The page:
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Incidence of bone metastasis and factors contributing to its development and prognosis in newly diagnosed renal cell carcinoma: a population-based study

Authors Guo Q, Zhang C, Guo X, Tao F, Xu Y, Feng G, Han X, Ren Z, Zhang H, Zhang P, Wang X, Wang G

Received 4 April 2018

Accepted for publication 29 May 2018

Published 28 August 2018 Volume 2018:10 Pages 2935—2944


Checked for plagiarism Yes

Review by Single anonymous peer review

Peer reviewer comments 2

Editor who approved publication: Dr Kenan Onel

Qi Guo,1,2,* Chao Zhang,1,* Xu Guo,1,3,* Fang Tao,1 Yao Xu,1 Guowei Feng,4 Xiuxin Han,1 Zhiwu Ren,1 Hui Zhang,2 Pingfang Zhang,2 Xin Wang,5 Guowen Wang1

1Department of Bone and Soft Tissue Tumors, Tianjin Medical University Cancer Institute and Hospital, National Clinical Research Center for Cancer, Key Laboratory of Cancer Prevention and Therapy, Tianjin’s Clinical Research Center for Cancer, Tianjin, China; 2Department of Orthopedics, General Hospital of North China Petroleum Administration, Renqiu, China; 3Department of Orthopedics, Cangzhou Central Hospital, Cangzhou, China; 4Department of Urology, Tianjin Key Laboratory of Breast Cancer Prevention and Therapy, Ministry of Education, National Clinical Research Center for Cancer, Tianjin Medical University Cancer Institute and Hospital, Tianjin, China; 5Department of Epidemiology and Biostatistics, First Affiliated Hospital, Army Medical University, Chongqing 400038, China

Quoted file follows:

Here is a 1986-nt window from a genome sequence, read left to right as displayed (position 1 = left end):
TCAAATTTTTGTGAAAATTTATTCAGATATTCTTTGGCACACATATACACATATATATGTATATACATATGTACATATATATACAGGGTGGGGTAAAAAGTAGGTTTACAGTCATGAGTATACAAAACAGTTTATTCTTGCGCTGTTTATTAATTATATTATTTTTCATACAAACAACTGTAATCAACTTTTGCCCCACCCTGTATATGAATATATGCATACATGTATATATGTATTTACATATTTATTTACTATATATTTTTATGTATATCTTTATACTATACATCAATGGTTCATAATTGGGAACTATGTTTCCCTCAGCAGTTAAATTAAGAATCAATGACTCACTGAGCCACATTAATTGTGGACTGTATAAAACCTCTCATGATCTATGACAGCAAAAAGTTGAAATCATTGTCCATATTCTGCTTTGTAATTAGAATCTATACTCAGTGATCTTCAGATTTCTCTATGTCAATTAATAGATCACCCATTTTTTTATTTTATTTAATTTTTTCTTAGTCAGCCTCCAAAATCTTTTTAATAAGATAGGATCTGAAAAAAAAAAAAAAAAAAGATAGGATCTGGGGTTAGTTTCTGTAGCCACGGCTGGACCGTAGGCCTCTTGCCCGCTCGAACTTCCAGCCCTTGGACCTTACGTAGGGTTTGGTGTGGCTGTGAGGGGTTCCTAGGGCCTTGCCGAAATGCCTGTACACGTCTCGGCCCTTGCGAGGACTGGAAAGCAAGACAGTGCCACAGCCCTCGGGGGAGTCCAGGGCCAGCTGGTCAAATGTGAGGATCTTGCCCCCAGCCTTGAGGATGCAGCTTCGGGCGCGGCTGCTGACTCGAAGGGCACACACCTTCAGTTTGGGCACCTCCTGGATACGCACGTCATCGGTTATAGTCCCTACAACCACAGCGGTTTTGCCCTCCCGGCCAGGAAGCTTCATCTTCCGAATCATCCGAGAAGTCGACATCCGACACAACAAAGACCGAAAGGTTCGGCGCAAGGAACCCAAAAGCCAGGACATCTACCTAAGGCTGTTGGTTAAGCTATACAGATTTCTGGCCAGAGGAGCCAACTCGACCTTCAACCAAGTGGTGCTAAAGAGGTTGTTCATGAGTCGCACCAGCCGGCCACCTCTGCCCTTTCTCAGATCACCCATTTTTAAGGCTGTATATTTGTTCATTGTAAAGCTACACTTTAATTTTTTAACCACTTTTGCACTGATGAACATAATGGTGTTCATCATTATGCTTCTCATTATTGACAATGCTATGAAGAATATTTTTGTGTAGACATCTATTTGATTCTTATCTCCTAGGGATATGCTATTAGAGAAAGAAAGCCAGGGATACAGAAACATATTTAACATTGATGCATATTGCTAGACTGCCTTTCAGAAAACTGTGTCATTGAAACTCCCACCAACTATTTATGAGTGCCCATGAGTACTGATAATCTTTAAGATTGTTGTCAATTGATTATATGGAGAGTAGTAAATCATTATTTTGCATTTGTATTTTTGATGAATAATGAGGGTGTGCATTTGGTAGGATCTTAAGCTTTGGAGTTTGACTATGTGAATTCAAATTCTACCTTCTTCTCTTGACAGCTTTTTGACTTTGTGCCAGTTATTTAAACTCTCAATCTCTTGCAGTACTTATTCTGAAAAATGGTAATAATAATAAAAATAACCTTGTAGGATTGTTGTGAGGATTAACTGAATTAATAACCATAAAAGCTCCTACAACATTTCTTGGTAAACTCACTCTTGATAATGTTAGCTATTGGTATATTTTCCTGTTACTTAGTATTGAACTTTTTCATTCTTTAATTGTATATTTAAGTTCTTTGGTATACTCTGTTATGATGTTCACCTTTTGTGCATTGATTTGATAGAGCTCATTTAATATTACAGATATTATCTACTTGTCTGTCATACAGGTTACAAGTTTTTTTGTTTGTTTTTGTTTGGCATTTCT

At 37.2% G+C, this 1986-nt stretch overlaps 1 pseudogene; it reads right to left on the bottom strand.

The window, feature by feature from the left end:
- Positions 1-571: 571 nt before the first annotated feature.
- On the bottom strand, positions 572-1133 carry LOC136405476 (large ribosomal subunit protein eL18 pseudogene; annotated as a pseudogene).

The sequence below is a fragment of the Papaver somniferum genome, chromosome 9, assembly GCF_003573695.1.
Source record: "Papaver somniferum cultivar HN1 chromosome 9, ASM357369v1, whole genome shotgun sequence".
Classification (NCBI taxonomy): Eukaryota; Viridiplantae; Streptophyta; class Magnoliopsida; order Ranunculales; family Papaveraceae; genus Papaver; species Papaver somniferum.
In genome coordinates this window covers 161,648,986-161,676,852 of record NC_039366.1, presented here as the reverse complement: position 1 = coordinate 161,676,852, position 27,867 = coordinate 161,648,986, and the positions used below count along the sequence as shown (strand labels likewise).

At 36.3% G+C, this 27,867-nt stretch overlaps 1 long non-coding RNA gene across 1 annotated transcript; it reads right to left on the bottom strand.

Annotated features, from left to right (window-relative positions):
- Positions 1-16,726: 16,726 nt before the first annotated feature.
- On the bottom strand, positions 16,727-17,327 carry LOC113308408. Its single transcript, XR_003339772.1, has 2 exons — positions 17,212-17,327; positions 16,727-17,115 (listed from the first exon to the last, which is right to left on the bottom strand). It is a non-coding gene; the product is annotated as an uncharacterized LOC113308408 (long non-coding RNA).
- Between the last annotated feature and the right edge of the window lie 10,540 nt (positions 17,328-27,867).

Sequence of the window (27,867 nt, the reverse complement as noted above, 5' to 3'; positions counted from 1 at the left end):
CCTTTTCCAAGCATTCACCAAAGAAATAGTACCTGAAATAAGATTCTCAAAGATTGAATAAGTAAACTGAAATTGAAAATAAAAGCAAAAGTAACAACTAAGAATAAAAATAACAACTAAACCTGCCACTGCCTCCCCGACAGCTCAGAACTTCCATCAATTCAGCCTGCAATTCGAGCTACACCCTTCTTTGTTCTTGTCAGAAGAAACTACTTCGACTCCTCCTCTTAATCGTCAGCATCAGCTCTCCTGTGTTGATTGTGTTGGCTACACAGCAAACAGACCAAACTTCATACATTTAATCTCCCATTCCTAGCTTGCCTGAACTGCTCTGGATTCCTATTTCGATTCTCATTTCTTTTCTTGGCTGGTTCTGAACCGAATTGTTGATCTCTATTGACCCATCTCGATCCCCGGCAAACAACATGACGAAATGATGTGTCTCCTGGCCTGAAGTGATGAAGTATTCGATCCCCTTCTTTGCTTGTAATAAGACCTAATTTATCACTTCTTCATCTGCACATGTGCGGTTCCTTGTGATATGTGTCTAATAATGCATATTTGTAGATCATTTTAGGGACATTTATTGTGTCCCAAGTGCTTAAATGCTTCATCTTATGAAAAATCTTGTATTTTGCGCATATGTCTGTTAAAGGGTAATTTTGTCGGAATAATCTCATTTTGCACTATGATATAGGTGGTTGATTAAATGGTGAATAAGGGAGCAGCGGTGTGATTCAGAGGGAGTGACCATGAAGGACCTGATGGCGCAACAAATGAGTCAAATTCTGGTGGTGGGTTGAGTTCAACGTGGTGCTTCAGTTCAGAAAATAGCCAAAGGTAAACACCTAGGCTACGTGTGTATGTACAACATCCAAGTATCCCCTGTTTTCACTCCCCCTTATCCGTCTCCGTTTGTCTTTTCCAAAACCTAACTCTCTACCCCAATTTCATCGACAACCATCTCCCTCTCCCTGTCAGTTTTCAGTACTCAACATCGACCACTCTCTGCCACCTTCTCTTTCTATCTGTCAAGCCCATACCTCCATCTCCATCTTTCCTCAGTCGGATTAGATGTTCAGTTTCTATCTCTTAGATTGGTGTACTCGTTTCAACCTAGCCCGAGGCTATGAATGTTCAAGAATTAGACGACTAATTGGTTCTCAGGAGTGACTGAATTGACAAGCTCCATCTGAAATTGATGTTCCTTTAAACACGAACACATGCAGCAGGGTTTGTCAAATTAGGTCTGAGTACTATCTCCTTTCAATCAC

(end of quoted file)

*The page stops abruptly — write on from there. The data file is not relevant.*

* These authors contributed equally to this work

Purpose: The purpose of this study was to assess the incidence of and the risk factors and prognostic factors for bone metastasis (BM) in initial metastatic renal cell carcinoma (RCC) based on a large population analysis.
Patients and methods: Data were obtained for a total of 45,824 RCC patients recorded in the database of the Surveillance, Epidemiology, and End Results program of the National Cancer Institute between 2010 and 2014. Multivariate logistic and Cox regression analyses were used to identify the risk factors and prognostic factors associated with BM in RCC patients. Kaplan–Meier analysis was used to estimate the overall survival of RCC patients, and the difference between the survival curves was tested by log-rank tests.
Results: A total of 1,509 (3.29%) patients were diagnosed with bone metastases at initial diagnosis. Male gender, higher T stage, lymph node involvement, poor tumor grade, presence of lung, liver, and brain metastases, and the collecting duct type of RCC were positively associated with BM occurrence. The median survival time for RCC patients with bone metastases was 12.0 (95% confidence interval [CI]: 10.69–13.31) months, and the survival time for those with collecting duct, clear-cell, papillary, and chromophobe subtypes of RCC were 3 (95% CI: 0.23–5.77), 13 (95% CI: 11.60–14.40), 8 (95% CI: 5.09–10.91), and 11 (95% CI: 5.02–16.98) months; these differences were significantly different (P<0.01). Older age, higher T stage, lymph node involvement, poor tumor grade, the presence of lung, liver, and brain metastases, collecting duct RCC, and the absence of surgical treatments were the factors associated with worse prognoses.
Conclusion: BM was highly prevalent and significantly decreased the survival rate of RCC patients. A number of factors associated with the development and prognosis of BM were identified, and these insights provide preventive guidelines for screening and treatment of BM in RCC patients

Keywords: bone metastases, risk factor, initial renal cell carcinoma, prognostic factor, SEER

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